But fear not! We will keep y’all up to date on the process and there will be a big ol’ announcement when we have our premier here in this lil’ mountain town. 

Viva los zombies!!!

And . . . its a Wrap!

*AZ legislature candidate Blaine Walpole, portrayed by the hilarious Kevin Goss. Photo by Denise Elfenbein.

Principal Photography for “Dead Votes Society” wrapped yesterday afternoon as DP Forrest Sandefer raced against the dying sunlight to catch the last shot of the day.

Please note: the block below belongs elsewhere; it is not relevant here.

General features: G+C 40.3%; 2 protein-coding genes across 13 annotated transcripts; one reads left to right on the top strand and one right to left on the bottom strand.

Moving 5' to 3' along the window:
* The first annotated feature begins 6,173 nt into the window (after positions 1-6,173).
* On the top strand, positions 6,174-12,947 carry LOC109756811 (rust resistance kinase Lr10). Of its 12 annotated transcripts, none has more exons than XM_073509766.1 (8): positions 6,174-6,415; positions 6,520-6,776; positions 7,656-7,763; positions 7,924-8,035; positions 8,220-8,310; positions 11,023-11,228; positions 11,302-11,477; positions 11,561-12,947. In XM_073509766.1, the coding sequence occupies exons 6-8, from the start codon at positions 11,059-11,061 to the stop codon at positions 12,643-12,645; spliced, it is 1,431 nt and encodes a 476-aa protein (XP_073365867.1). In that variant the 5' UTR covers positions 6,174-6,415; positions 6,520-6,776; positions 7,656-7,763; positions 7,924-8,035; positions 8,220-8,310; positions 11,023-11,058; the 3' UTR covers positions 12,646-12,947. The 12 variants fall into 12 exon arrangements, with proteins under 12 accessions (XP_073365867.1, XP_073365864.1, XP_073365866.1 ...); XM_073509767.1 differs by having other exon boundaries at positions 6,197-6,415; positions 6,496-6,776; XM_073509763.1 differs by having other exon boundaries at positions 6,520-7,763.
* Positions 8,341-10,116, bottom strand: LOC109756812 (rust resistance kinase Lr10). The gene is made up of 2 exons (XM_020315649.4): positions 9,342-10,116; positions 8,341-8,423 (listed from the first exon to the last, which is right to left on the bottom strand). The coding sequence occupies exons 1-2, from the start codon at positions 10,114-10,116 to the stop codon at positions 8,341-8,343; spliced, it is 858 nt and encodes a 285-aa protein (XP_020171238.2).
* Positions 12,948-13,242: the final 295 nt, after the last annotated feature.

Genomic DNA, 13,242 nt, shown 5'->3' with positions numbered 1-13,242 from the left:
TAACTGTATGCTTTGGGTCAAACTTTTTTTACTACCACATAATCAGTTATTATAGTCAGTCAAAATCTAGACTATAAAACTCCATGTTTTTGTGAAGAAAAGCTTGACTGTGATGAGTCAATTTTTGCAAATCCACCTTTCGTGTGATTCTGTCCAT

It has been a hell of a project so far and it was a hell of a day to get it all done. 18 set ups in 7 hours.

There are waaaay too many people who gave so much of their time, effort and amazing abilities to give them all the credit they are due this hot minute. Over 60 people crowded the north steps of Prescott’s historic Courthouse, where politicians from Goldwater thru McCain have played out their political drama. On Sunday, October 28, 2012,  we played out our satire of the same high drama

I will say that the cast, Judy Stahl, Dino Palazzi, Kevin Goss, Jody Drake and our herds of extras went above and beyond with their focus, their flexibility and comic characterizations while working in such a public place.